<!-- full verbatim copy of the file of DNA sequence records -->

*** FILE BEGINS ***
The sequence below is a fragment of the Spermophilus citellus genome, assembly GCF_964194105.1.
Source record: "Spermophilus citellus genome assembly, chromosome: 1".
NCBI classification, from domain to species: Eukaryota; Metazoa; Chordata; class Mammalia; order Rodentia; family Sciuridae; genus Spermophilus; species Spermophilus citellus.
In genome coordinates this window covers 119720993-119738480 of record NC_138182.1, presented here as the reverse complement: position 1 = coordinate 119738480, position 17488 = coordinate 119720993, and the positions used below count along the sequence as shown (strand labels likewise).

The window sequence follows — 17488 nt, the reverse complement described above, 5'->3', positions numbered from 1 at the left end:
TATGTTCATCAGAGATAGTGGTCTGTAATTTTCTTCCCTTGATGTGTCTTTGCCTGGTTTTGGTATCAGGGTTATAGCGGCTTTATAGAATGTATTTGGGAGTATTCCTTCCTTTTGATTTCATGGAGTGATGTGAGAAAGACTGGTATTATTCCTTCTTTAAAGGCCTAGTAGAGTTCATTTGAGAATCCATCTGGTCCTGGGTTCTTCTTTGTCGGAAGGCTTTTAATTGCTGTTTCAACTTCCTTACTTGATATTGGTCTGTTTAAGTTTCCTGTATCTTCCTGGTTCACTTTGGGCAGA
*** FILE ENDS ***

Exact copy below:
The sequence below is a fragment of the Spermophilus citellus genome, assembly GCF_964194105.1.
Source record: "Spermophilus citellus genome assembly, chromosome: 1".
NCBI classification, from domain to species: Eukaryota; Metazoa; Chordata; class Mammalia; order Rodentia; family Sciuridae; genus Spermophilus; species Spermophilus citellus.
In genome coordinates this window covers 119720993-119738480 of record NC_138182.1, presented here as the reverse complement: position 1 = coordinate 119738480, position 17488 = coordinate 119720993, and the positions used below count along the sequence as shown (strand labels likewise).

The window sequence follows — 17488 nt, the reverse complement described above, 5'->3', positions numbered from 1 at the left end:
TATGTTCATCAGAGATAGTGGTCTGTAATTTTCTTCCCTTGATGTGTCTTTGCCTGGTTTTGGTATCAGGGTTATAGCGGCTTTATAGAATGTATTTGGGAGTATTCCTTCCTTTTGATTTCATGGAGTGATGTGAGAAAGACTGGTATTATTCCTTCTTTAAAGGCCTAGTAGAGTTCATTTGAGAATCCATCTGGTCCTGGGTTCTTCTTTGTCGGAAGGCTTTTAATTGCTGTTTCAACTTCCTTACTTGATATTGGTCTGTTTAAGTTTCCTGTATCTTCCTGGTTCACTTTGGGCAGA